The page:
The Yoga of Dog Training. 

I think it’s catchy. 

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Being and Doing

Today I’m back. It’s like a black cloud has lifted, the heaviness of burn out somehow miraculously replaced by energy, enthusiasm, plans and an attack on the kitchen mess. Feels good. This much change for no apparent reason makes me very suspicious of hormones. Hormones act like magic spells, cast by folks far away from the center of my life. Toying with me, playing around, fucking with my head. “Here, let me give her a few days of everything feels impossible and I just want to weep.” LOL.

March is upon us in all her glory: rotten snow, dog shit, mud and ice, all combined in the driveway to make walking even 10 steps out the front door and adventure in unpleasantness. There is no “being careful.” There is no “watch your step.” There is only falling into an icy puddle that has melting dog shit in it. March is a bitch.

Change is what it’s all about. The air feels different. The days are noticeably longer. What was flat white is now pockmarked and patched with deep red-black earth and rotten logs and wet rocks and running water. Change rules the day.

The puppy is growing and change rules her days as well. It’s a synchronized changing, the earth and my pup are experiencing. I wonder how she feels, how she experiences it. As she grows, each day her physical being feels new and unfamiliar and off kilter, while all that was known yesterday has quite literally changed overnight. That rock wasn’t visible; this bridge wasn’t here. She shows fear at landmarks she bravely conquered yesterday. I get it. She’s different. The world is different. It’s overwhelming.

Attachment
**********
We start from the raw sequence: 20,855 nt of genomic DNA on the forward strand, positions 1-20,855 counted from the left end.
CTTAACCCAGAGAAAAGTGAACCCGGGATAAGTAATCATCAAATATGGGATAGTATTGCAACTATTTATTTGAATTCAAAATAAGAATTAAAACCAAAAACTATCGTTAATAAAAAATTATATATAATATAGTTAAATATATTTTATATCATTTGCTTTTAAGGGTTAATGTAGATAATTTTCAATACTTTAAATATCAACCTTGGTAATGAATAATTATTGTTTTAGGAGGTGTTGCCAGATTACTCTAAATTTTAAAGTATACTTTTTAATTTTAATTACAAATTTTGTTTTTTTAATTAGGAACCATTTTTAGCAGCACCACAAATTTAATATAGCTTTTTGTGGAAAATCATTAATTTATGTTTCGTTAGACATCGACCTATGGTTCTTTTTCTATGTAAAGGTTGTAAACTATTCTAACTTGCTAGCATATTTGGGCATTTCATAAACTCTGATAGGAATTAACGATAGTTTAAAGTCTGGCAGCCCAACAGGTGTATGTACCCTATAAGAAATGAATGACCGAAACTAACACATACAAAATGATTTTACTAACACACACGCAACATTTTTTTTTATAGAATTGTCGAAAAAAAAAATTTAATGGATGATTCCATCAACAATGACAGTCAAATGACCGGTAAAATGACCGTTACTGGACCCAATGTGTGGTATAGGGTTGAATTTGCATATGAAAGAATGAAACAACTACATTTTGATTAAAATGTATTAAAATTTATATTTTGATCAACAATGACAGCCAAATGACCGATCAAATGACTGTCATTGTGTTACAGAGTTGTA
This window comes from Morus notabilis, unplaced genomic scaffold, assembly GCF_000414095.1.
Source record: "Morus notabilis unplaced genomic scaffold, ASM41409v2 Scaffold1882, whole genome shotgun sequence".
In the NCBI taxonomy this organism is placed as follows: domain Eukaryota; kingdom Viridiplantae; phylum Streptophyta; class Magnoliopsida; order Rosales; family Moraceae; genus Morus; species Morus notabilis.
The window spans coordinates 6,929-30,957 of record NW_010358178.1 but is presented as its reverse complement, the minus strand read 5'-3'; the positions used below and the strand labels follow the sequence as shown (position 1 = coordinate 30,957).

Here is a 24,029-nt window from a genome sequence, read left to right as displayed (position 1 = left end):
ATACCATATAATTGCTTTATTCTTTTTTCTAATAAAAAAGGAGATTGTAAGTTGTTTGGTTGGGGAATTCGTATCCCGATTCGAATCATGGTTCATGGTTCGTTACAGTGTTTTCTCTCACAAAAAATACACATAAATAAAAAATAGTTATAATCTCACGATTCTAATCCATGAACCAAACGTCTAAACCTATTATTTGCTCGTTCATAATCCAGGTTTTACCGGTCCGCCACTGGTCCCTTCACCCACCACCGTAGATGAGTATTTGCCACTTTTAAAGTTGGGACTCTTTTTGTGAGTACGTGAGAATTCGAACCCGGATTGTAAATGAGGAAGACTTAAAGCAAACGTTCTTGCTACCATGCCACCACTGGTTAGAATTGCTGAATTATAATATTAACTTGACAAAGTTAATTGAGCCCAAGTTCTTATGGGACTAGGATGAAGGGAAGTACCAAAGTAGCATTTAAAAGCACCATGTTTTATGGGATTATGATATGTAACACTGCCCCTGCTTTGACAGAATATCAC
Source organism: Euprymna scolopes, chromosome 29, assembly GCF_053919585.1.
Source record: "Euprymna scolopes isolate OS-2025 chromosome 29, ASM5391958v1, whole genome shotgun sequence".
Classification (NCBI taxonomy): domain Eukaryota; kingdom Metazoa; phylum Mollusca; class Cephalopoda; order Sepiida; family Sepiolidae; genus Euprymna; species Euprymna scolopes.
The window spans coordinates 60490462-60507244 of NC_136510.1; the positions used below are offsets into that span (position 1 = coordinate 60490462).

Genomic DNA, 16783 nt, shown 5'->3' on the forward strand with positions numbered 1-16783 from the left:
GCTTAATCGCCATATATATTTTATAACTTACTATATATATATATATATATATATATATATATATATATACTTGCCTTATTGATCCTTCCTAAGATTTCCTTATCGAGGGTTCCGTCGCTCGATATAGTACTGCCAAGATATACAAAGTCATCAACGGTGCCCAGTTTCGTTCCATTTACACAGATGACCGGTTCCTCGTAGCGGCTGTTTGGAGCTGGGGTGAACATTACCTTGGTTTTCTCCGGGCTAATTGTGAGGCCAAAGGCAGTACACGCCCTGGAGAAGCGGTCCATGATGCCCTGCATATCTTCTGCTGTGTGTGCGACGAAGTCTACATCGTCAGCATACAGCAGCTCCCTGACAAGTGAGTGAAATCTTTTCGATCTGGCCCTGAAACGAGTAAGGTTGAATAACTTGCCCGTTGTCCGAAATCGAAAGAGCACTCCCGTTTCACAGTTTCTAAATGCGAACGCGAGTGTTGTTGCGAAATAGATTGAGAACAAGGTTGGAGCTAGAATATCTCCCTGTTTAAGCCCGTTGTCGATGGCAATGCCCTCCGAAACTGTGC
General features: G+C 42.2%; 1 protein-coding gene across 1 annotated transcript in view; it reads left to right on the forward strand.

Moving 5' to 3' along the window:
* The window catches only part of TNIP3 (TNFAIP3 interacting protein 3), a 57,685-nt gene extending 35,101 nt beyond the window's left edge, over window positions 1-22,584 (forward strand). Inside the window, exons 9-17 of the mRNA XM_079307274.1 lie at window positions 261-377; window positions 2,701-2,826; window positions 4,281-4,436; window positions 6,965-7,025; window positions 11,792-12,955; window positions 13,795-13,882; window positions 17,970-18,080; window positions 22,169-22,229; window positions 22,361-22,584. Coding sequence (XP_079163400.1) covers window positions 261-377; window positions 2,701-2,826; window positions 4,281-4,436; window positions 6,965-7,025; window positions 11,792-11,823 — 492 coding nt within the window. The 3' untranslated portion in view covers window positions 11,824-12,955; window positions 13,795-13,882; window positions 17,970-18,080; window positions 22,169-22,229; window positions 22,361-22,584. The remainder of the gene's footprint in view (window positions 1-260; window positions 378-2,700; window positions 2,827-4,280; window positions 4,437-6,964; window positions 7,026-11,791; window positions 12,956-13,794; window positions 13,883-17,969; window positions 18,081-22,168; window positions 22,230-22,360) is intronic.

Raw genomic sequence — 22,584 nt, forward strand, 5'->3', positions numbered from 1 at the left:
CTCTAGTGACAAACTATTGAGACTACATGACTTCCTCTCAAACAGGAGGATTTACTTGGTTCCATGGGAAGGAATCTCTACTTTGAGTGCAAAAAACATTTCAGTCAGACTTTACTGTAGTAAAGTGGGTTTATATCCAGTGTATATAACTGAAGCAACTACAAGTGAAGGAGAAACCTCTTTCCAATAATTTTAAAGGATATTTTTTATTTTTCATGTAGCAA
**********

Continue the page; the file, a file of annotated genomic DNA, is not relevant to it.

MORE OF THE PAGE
photo by Velga Kundzins

I think a lot about my role as her owner. Her partner, her guide, her mama. I don’t go in hard for leader-like words. We’re a partnership. She will teach me if I am willing to learn. I will hold the space, enforce the boundaries, and keep the peace. But I’m not worrying about any of that now. Not top of mind anyway.

Today I’m fretting over her distractibility. She is almost distant, disinterested in tug or fetch, obedient but distracted. Sniffing, sniffing, sniffing. Everything the melting snow has laid bare requires a thorough examination. I reach the end of my patience pretty quickly. I take it personally. She doesn’t want to play with me. (I shouldn’t take it personally. She barely wants to play with Bindi either. Distracted and consumed by the changes, she wanders away from bitey face to sniff some more.)

I have the bandwidth today to play with you and train you and engage with you, puppy. I finally feel like it and it isn’t a chore. It’s on my to do list, kid. And you are … not really available. What do I do?

I ate lunch, made Tom some pumpkin bread, cleaned the kitchen, washed dog bowls, dumped the compost, and pondered. Do I insist she focus on me? Do I place her in an environment where she has fewer choices? Do I let it go and figure she it just changing with the seasons and this is nothing to fret over?

And it hit me. I focus on doing all the time with her. Doing “interactive play.” Doing training. Doing leash walking. Doing biological fulfillment. So fucking productive with my list of meeting puppy’s developmental needs… I forgot one. Being. Just go be with her. Do nothing. Plan nothing. Expect nothing. Just go be with her.

I went into her safe space and sat down. I didn’t speak or call her or even really look at her. She came over and lay in my lap. We hung out for a while. She did puppy things. I witnessed them. She discovered a pocketful of kibble (lol, I’ve become *that* person), so I made her give eye contact for each handful. We did more being and some nothingness.